465 Governor Edward Trelawny to Duke of Newcastle. On 20 September Capt. Russell, commander of H.M.S. Kingsale, brought into Port Royal harbour a Spanish ship called La Nuestra Senora del Rosario San Francisco Xavier y las Animas alias La Venus, Don Bernardo de Espinosa commander, which he met off the Isle of Pines near Cuba and suspected to have been guilty of piratical practices. As soon as the Naval Officer acquainted me with the arrival of the Spanish ship I ordered him on board to enquire into her clearances and then to come with the commander and inform me of what he should be able to learn: which he accordingly did on 23rd, Commodore Brown and Capt. Russell being present, as also Mr. Gregory and the attorney-general (which two were the only councillors then in town). After a strict examination of the Spaniard and his clearances it appeared plainly that the vessel was a register ship and fair trader. But as the council was to meet on 27th, I thought it necessary to lay the whole matter before the board in order to know what they might think proper to be resolved upon concerning the vessel. The council, being met on 27th and having fully considered the case, were of opinion that as no piratical acts appeared to have been committed by the Spaniard nor any molestation given to H.M.'s subjects, the ship ought to be discharged and desired that I would send an order to the captain of the fort to let her pass and depart upon her lawful occasions; which I did accordingly, and she set sail this day. A week ago I received your letter of 11 July with a copy of the French ambassador's memorial and Mr. Paxton's report concerning a negro boy. I have found and delivered him to the attorney-general who will send him to Mr. Paxton by the first ship which sails for London; and this will be some time next week. Signed. 2 pp. Endorsed, Recd. 3 December. [C.O. 137, 56, fos. 141–142d.]
October 5.
466 Council of Trade and Plantations to Duke of Newcastle enclosing the following relating to the Chactaw Indians. Signed, M. Bladen, R. Plumer, Arthur Croft. 1 p. Enclosed,
466. i. President Bull of South Carolina to Council of Trade and Plantations, 20 July 1738. Copy, of No. 359. [C.O. 5, 384, fos. 44–51d; entry of covering letter in C.O. 5, 401, p. 305; draft of covering letter in C.O. 5, 381, fos. 301–302d.]
October 7.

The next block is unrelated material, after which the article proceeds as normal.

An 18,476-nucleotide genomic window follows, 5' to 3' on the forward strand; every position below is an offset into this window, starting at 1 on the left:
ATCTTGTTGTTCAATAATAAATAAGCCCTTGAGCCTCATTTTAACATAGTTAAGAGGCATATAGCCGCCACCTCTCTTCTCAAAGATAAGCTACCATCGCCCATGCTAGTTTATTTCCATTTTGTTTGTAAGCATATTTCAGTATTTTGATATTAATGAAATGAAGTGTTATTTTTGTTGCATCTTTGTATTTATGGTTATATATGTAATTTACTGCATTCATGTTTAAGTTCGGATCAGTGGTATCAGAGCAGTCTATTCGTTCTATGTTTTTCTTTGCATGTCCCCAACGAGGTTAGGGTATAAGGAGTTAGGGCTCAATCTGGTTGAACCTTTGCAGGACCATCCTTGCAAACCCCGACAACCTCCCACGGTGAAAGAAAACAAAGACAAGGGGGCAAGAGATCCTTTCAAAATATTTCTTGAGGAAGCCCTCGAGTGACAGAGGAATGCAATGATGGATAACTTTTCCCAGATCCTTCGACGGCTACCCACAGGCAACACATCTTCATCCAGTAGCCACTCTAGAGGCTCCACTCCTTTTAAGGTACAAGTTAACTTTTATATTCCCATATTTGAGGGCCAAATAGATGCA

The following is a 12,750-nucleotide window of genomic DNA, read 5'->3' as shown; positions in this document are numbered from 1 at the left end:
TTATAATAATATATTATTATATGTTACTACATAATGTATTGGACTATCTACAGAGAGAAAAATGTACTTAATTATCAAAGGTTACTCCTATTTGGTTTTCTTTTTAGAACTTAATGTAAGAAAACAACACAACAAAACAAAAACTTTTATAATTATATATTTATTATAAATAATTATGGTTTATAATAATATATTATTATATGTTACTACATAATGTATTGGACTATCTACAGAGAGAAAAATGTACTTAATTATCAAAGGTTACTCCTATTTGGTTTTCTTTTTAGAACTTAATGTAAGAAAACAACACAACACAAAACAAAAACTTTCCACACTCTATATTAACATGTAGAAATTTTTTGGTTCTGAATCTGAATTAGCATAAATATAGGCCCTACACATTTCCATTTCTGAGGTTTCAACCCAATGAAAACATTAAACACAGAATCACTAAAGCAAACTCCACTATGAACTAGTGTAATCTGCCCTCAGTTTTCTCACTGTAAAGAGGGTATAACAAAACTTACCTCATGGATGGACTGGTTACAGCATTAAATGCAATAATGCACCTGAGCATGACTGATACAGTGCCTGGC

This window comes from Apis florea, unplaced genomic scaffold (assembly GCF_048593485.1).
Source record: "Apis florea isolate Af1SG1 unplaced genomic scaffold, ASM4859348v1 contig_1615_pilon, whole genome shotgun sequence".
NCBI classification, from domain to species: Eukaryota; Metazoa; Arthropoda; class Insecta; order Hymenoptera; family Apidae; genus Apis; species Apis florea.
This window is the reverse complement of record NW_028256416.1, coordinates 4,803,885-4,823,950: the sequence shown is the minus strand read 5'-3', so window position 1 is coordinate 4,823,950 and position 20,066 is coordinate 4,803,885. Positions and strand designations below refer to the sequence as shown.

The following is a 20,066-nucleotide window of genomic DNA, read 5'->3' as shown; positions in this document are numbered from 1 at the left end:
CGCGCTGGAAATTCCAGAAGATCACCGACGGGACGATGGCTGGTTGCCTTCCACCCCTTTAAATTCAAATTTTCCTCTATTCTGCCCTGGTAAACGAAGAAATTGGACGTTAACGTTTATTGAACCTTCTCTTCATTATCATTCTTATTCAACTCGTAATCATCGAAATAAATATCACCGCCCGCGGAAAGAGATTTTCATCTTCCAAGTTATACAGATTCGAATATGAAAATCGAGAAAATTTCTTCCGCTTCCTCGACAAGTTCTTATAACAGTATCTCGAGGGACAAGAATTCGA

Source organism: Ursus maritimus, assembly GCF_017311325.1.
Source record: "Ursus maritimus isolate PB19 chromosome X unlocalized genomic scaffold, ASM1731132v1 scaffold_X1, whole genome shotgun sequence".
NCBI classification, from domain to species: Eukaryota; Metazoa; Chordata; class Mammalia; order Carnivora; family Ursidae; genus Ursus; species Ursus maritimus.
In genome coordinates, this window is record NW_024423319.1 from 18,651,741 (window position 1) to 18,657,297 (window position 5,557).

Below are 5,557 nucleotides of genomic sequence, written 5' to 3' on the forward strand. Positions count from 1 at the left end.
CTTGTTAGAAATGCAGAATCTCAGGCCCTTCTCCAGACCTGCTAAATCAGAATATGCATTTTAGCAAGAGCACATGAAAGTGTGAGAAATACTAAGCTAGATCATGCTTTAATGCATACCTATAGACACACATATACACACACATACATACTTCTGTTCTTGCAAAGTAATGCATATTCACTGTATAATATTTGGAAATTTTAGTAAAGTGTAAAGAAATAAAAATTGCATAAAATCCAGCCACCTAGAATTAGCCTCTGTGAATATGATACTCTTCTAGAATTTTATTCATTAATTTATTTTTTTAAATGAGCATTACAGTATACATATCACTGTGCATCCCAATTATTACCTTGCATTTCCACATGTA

467 James Oglethorpe to Trustees for Georgia. I have sent up Mr. Jones, as I informed you in my last I would, and am now going to Savannah. In the enclosed is an account of the condition I found the southern part of the colony in on my arrival as also a petition from the people for support: the allegations of it are very true. The storehouse at Savannah has supported this division of the province so ill that the people must have starved or abandoned the place had not Mr. Horton given them his own cattle and corn to eat. You see the quantity of provisions, a great deal of the flour is in danger of spoiling, on which I had it made into bread and sold to the soldiers at prime cost, so that they had it at five farthings a pound. The money arising from it I have ordered to be laid out in fresh flour for supplying the Trustees' people. The Indian corn Mr. Causton bought in at 3s. 6d. per bushel and charged it at that price to the store here; it is now fallen upon the new harvest which (God be praised) is very plentiful in Carolina, so that it is sold at 1s. per bushel there. Our poor people lost their harvest by reason of their being called by the Spanish alarms from their hoeing. I have ordered the old corn to be issued at 1s. 2d. per bushel which if I had not done would have been lost, for the people would not have taken it at 3s. 6d. when they could have bought new corn cheaper and it would have spoiled in two months.
We want beer extremely. I brought over 20 tuns of beer which I issued to the soldiers and inhabitants at prime cost which I believe will be gone before I can receive a supply. There are six barrels a day drawn and paid for in ready money. It would be very proper therefore, if the Trustees' affairs would allow it, to send over a cargo of at least 50 or 60 tons of strong beer and that of the same as I had from Mr. Hucks in Southwark. It will be a better remittance than even bills since beer's being cheap is the only means to keep rum out of the colony. Thank God there is none in this part, Mr. Horton having used great diligence to prevent it, to which in a great measure is owing the health and industry of the people. Upon the necessity I have granted the petition so far as to continue to furnish the people upon credit with 6lbs. of breadkind vizt. 2lbs. flour, ½ peck Indian corn, they had 4lbs. meat but I have now reduced them to 2lbs. of meat per week and 1 pint of molasses.